Wednesday, March 02, 2011

Homework: Graded or Ungraded

“By failing to prepare, you are preparing to fail.”
-Benjamin Franklin-

How many runs would home runs would Hank Aaron have been credited with had we kept statistics during every batting practice?  How many perfect practice routines did Nadia Comăneci complete without a judges score?  How many times did Rudolf Nureyev dance Swan Lake without the applause of an audience? Yet the grandeur of their accomplishments and their fame was made possible through the understanding that practice is what allowed them to reach the pinnacle of their performance.

Homework is a natural component of the learning process, just as practice is a natural component of mastering any activity. Whether it is learning a dance, mastering a musical piece or preparing for an athletic event, success is directly related to the effort put in during practice. And yet, no dancer, no musician and no athlete gains credit for their practice except through their actual performance in the event. We do not applaud the dancer or musician during practice. We do not add statistics from practice to the athlete’s record.

The role of homework should be as a "formative" type of assessment. Formative assessments are instructional devices to reinforce the material being learned. Such learning activities should not be part of the student’s grade, because they are essentially viewed as practice. The assessment should actually be of the effectiveness of the teacher’s instruction and in what areas the teacher should continue to provide instruction to assist student mastery.

Homework should be designed to reinforce the concepts discussed during class.  Homework provides an opportunity for the student to practice using the ideas that were presented and discussed during class time and to demonstrate that they are able to apply these ideas to situations not expressly discussed during class time.  Homework allows both the student and teacher to determine if there is understanding of the subject and/or where problems might be found.

Teachers must remember that homework is usually a flawed instructional tool. Grading everything that students do is unnecessary, and grading homework is simply not a best practice. Remind students that they are studying when they do homework and that they will benefit from it by getting better grades on their assessments. Use summative assessments for evaluation.
Things to keep in mind about homework:
  1. Students do not have equal resources for completing homework. (computer or internet, time, study space, privacy etc…)
  2. Homework that is busy work is often copied just for completion.
  3. If homework is summative then it must be graded. Often homework is merely checked off.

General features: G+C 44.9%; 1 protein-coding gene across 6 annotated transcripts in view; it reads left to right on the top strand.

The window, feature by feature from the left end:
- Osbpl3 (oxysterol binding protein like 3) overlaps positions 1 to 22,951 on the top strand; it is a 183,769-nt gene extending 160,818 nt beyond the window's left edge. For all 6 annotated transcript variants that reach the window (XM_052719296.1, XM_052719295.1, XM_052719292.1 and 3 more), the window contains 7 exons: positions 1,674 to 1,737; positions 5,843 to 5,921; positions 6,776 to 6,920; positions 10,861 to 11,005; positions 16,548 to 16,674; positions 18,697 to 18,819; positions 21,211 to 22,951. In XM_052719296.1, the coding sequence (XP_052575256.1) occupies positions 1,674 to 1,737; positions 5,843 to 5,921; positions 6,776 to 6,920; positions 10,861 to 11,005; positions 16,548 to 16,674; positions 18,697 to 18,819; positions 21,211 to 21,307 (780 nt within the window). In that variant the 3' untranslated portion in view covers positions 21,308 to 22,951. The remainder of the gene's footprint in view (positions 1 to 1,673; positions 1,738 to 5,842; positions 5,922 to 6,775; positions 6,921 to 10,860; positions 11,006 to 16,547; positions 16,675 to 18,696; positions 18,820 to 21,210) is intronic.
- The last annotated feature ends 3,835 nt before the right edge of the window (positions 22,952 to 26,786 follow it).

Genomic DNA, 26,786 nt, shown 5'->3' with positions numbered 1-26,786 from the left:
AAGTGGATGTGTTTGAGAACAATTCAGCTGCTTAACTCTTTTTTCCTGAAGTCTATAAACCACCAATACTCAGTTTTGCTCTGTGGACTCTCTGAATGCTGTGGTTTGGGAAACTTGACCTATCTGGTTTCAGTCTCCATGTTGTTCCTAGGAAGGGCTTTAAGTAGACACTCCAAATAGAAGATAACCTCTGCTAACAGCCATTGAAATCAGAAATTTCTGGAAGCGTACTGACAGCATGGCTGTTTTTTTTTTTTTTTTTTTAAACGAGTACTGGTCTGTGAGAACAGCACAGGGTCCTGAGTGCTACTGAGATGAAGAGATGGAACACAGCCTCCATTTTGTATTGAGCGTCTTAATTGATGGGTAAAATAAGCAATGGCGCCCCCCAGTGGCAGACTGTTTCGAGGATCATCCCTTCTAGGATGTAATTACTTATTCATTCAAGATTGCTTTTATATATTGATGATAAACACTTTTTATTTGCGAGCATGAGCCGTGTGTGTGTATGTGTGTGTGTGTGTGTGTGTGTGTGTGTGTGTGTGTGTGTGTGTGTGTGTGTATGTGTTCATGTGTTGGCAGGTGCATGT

4. Student homework assignments are the most likely to receive zeroes which can negatively skew the total grade that may be indicated by summative assessments.
  5. Homework should never be assigned over holidays thereby interfering with family plans. Kids do need a break.
  6. Many students have nights with hours of homework. Could students more out of 15 or 20 minutes of well planned practice rather than an hour of busy work?
  7. If homework is based on course standards then not doing the homework should naturally affect their grades on summative assessments. For this reason no separate grade should be necessary.
  8. Zeroes in homework followed by zeroes on summative assessments is punishing the student twice for that content.
  9. Failure to complete homework is a responsibility issue, and, as such, should be treated just as inattentiveness, not bringing materials, disruptiveness and similar issues.
  10. Many home help sites have blossomed in the past decade, casting doubt on how much work the student is actually completing.
Homework is a responsibility issue.  Teachers should focus on meaningful practice that assists in student mastery.  Students should create disciplined work habits that enhance their opportunities to maximize their potential.  Homework should be the win-win situation that provides optimum success in the learning environment for both the student and the teacher.

2 comments:

Ed Shepherd said...

Brian,

Well thought out with very effective examples. As a former Coach, Teacher, and now Administrator I am a strong believer of assigning work outside of the regular day. But also feel that if this work is not done, the the results will speak for themselves. Thanks for the post. I will definitely be sharing this with my staff.

BRIAN said...

Ed
We seem to think alike. I too, am a former coach (baseball), and value greatly the journey of preparation as much as the destination. I have been advocating for several years to change homework policies at my school, but consensus is difficult to achieve on this subject. I hope you and your staff find the best solution for the students entrusted to your care.